1. First, it’s not really about breed, but about dog. While some breeds are more inclined toward specific behavior traits, it’s not always a given. For example, shepherds and pits have pretty high prey drives typically, but not all shepherds and pits are going to go after other smaller prey animals (i.e. chickens, cats). I’ve found that pits can be some of the most loving dogs around! It’s only in recent times that they’ve become these horrible attack dogs. Go for the individual dog, not the breed! Pointers and labs tend to be very hyper the first few (3-4) years then settle down. Huskies love to escape! We get 90% of our huskies and husky mixes as strays or because the continuously escaped. Herding dogs (http://www.akc.org/breeds/herding_group.cfm) love to chase things (kids, chickens, I’ve even heard of them rounding up loose furniture to the center of the room!). Shepherds and huskies are big shedders.
2. In my experience, opposite sex, smaller, and younger dogs are often more accepted in a new home. Puppies can be nice in that they are usually more submissive, but they are also more annoying to an adult dog. Puppies want to play, play, play and adult dogs generally don’t. But the nice thing about having an adult dog already when getting a puppy is that the existing dog can help train! They help with basic good doggie manners, house training, etc.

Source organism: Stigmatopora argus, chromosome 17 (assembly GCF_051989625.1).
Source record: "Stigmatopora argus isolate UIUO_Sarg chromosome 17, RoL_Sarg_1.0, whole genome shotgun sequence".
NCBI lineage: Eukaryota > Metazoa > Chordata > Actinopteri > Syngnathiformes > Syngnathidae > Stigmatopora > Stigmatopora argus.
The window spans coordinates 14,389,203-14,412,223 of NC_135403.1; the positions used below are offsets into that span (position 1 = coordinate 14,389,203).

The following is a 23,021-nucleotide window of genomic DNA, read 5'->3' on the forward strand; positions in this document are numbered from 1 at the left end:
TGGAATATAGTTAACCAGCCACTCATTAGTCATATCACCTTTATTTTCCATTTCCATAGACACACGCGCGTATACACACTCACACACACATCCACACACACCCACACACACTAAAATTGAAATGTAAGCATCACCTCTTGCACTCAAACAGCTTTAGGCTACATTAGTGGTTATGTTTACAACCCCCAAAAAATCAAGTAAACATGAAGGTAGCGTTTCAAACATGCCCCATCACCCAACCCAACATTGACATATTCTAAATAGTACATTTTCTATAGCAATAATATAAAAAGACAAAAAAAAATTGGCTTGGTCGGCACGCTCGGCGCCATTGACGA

3. At my shelter we do allow prospective adopters to bring in their own dogs, but we have found that it often does not give an accurate idea of how the two dogs will get along at home. Your dog can be extremely stressed by coming to the shelter. It will be filled with smells, sounds, and sights that s/he won’t be ready for. I know a lot of dogs get really freaked out by the floors in our shelter. Also the smell of a shelter often is similar to that of a vet’s office – and many dogs don’t like the vet! So keep in mind that your dog (and the shelter dog) will not act the same at the shelter as they would in a real-life environment (home). We often encourage adopters to introduce the new dogs outside. You’ll definitely need to introduce them outside the home before bringing a new friend home – that way your dog can get to know the dog before bringing it straight into his/her territory where s/he will be defensive immediately – walks are great for this too! Leash up both dogs, allow them to sniff each other and give them time. You’ll need to keep them separated when you’re not there to supervise (this includes night time!) and you might want to think about keeping leashes on one or both of them – that way, in case they do get into a scuffle, they’ll be easier to pull apart. There will be some growling and some snapping, but that’s normal; they have to figure out the hierarchy with the new friend.
Good luck on your new family member! In my opinion, shelter dogs are the best!]]>